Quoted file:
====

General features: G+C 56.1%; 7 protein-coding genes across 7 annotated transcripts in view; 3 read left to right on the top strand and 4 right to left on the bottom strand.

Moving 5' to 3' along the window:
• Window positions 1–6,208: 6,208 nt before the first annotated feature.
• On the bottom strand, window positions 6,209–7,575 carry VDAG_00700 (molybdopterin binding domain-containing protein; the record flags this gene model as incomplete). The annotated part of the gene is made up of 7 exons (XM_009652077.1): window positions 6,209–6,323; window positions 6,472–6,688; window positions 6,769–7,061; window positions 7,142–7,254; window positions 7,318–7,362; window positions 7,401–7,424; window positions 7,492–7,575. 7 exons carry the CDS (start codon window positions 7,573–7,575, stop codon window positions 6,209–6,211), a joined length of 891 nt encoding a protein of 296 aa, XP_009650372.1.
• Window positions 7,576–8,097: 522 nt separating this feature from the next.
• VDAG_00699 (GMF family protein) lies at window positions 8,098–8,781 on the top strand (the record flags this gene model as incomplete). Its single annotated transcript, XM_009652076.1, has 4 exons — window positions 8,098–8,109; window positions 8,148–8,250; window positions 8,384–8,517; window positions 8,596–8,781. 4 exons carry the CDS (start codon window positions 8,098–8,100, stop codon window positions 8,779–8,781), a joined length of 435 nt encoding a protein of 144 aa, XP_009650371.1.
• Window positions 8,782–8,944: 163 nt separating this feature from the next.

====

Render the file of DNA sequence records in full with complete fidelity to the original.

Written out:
General features: G+C 56.1%; 7 protein-coding genes across 7 annotated transcripts in view; 3 read left to right on the top strand and 4 right to left on the bottom strand.

Moving 5' to 3' along the window:
• Window positions 1–6,208: 6,208 nt before the first annotated feature.
• On the bottom strand, window positions 6,209–7,575 carry VDAG_00700 (molybdopterin binding domain-containing protein; the record flags this gene model as incomplete). The annotated part of the gene is made up of 7 exons (XM_009652077.1): window positions 6,209–6,323; window positions 6,472–6,688; window positions 6,769–7,061; window positions 7,142–7,254; window positions 7,318–7,362; window positions 7,401–7,424; window positions 7,492–7,575. 7 exons carry the CDS (start codon window positions 7,573–7,575, stop codon window positions 6,209–6,211), a joined length of 891 nt encoding a protein of 296 aa, XP_009650372.1.
• Window positions 7,576–8,097: 522 nt separating this feature from the next.
• VDAG_00699 (GMF family protein) lies at window positions 8,098–8,781 on the top strand (the record flags this gene model as incomplete). Its single annotated transcript, XM_009652076.1, has 4 exons — window positions 8,098–8,109; window positions 8,148–8,250; window positions 8,384–8,517; window positions 8,596–8,781. 4 exons carry the CDS (start codon window positions 8,098–8,100, stop codon window positions 8,779–8,781), a joined length of 435 nt encoding a protein of 144 aa, XP_009650371.1.
• Window positions 8,782–8,944: 163 nt separating this feature from the next.